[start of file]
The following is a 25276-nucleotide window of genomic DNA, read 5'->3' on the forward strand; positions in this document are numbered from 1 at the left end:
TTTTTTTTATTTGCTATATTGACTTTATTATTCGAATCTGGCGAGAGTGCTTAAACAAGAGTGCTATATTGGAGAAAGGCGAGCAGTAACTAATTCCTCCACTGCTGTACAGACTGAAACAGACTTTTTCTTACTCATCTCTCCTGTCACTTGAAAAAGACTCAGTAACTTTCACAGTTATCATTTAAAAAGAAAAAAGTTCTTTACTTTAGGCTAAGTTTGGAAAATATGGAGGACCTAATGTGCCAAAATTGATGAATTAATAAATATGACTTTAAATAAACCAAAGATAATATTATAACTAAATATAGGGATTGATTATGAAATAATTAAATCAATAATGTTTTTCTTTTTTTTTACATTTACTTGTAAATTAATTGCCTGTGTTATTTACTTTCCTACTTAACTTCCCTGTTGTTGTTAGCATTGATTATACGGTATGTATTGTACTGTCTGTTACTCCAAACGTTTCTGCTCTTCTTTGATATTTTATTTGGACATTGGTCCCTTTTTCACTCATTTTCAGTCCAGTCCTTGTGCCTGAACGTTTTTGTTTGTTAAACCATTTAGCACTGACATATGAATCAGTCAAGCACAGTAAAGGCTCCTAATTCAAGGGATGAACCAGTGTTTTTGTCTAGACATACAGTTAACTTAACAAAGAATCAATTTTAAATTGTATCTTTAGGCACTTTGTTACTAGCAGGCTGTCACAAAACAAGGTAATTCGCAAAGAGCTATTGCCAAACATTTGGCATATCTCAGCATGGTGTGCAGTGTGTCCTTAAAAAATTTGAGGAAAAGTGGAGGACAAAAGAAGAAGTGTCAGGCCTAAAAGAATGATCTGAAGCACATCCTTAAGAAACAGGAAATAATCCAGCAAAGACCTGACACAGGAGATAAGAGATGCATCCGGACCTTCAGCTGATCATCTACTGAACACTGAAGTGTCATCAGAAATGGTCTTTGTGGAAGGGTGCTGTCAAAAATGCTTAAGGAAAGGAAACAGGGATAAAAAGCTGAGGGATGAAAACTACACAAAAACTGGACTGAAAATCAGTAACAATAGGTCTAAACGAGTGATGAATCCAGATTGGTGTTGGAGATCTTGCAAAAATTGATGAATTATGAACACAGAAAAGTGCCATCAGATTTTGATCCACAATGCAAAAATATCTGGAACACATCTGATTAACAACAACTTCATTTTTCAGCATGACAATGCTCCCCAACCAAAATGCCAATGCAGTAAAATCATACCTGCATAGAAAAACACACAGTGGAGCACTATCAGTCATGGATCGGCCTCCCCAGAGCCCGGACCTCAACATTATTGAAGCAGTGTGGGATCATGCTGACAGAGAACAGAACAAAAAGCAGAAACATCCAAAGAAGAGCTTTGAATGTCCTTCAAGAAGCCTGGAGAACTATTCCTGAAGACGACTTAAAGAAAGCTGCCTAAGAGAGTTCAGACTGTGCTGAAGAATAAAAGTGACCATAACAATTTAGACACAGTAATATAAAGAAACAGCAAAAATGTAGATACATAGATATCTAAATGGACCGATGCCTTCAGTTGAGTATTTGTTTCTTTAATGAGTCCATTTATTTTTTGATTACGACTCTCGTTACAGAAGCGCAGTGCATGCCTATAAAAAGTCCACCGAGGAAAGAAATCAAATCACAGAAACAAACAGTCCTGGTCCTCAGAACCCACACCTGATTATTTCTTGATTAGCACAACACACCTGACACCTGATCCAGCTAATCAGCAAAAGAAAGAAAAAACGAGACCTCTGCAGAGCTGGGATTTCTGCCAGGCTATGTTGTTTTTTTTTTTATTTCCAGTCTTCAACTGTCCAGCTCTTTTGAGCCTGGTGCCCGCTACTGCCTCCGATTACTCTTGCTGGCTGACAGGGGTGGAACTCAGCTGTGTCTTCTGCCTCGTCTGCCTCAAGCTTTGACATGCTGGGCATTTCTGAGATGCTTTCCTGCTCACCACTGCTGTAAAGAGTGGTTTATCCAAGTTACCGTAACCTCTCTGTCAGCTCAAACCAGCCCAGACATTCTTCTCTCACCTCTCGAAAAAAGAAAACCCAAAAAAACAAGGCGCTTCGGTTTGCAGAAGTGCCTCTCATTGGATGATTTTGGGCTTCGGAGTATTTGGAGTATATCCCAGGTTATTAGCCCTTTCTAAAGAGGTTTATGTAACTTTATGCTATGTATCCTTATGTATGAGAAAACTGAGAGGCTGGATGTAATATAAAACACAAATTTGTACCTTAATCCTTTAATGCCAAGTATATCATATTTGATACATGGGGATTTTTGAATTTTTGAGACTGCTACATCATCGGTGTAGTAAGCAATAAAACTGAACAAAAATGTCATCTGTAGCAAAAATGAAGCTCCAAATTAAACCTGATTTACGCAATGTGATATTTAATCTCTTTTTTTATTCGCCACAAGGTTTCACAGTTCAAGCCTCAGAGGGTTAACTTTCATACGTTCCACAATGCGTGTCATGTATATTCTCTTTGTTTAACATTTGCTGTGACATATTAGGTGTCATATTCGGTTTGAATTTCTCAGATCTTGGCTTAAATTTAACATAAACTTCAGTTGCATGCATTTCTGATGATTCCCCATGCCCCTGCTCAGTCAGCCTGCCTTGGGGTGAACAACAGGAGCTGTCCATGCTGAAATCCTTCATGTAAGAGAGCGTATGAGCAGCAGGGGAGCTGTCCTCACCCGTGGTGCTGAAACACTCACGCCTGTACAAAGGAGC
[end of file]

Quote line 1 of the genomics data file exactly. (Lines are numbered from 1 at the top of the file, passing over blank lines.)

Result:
The following is a 25276-nucleotide window of genomic DNA, read 5'->3' on the forward strand; positions in this document are numbered from 1 at the left end: